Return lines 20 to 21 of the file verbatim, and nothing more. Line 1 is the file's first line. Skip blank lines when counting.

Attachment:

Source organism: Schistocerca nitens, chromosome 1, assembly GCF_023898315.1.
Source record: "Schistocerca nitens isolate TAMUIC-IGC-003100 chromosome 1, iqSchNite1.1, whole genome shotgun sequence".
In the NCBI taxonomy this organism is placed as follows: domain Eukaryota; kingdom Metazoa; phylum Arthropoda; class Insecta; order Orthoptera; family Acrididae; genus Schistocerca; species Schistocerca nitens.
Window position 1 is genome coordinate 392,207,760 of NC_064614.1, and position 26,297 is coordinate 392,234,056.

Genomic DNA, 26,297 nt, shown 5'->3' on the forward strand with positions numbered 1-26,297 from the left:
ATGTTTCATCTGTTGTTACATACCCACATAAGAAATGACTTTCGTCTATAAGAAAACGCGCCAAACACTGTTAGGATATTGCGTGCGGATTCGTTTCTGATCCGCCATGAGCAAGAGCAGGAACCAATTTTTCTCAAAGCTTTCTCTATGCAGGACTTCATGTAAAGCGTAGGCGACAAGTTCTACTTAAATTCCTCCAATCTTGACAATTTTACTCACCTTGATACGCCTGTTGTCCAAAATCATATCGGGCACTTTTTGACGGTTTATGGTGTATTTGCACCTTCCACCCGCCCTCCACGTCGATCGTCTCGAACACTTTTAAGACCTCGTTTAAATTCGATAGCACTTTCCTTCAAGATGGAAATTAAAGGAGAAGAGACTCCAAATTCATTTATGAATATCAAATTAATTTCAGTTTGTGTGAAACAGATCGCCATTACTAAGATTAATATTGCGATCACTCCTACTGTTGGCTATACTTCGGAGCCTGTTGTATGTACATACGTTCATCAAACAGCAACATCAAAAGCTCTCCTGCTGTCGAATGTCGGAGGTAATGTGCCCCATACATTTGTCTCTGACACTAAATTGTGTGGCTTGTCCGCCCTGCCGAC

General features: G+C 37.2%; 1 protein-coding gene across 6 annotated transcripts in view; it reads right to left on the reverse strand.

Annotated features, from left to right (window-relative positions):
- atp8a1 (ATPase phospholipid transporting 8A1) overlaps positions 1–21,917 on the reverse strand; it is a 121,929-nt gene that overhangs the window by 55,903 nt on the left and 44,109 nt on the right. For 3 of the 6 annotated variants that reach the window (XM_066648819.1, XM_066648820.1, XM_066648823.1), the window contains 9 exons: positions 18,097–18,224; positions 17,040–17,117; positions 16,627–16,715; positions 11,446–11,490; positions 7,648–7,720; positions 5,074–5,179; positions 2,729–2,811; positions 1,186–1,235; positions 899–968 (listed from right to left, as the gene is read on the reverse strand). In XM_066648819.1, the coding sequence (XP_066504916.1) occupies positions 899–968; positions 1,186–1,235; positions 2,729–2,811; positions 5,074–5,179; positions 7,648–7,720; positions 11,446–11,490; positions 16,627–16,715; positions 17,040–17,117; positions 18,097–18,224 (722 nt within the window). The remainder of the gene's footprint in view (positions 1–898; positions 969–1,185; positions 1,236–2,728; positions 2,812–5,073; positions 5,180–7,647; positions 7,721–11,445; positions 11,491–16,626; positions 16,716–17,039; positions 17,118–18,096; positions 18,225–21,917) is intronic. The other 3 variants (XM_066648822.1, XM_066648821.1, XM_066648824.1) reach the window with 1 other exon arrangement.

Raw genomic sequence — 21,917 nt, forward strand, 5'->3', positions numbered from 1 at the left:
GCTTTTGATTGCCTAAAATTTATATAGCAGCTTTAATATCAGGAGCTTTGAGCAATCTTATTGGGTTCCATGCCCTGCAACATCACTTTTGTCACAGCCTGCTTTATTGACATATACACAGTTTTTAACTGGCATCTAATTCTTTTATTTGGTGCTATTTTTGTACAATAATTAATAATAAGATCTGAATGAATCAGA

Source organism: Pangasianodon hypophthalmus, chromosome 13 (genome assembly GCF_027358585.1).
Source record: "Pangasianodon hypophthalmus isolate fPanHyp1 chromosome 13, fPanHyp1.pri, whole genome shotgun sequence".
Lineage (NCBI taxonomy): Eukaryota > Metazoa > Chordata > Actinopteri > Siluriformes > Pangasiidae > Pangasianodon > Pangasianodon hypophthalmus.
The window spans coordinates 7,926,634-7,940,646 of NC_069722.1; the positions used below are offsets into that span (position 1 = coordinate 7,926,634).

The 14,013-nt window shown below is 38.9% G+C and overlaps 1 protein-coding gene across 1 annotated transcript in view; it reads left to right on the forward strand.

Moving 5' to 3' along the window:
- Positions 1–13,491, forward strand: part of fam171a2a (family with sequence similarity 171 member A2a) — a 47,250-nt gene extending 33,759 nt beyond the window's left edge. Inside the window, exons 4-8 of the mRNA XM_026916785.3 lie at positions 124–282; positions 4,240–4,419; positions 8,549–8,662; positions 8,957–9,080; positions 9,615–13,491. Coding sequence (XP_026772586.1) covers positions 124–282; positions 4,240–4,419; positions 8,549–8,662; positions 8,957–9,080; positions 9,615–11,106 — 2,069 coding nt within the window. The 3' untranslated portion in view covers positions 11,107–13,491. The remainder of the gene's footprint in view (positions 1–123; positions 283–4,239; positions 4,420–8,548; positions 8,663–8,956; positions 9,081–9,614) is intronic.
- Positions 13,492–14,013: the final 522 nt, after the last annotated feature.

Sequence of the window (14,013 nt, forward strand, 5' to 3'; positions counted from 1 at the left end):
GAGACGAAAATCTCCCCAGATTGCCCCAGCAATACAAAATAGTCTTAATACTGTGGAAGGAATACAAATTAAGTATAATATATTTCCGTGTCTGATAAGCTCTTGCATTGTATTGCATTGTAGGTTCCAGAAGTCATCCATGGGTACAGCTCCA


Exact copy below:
Sequence of the window (14,013 nt, forward strand, 5' to 3'; positions counted from 1 at the left end):
GAGACGAAAATCTCCCCAGATTGCCCCAGCAATACAAAATAGTCTTAATACTGTGGAAGGAATACAAATTAAGTATAATATATTTCCGTGTCTGATAAGCTCTTGCATTGTATTGCATTGTAGGTTCCAGAAGTCATCCATGGGTACAGCTCCA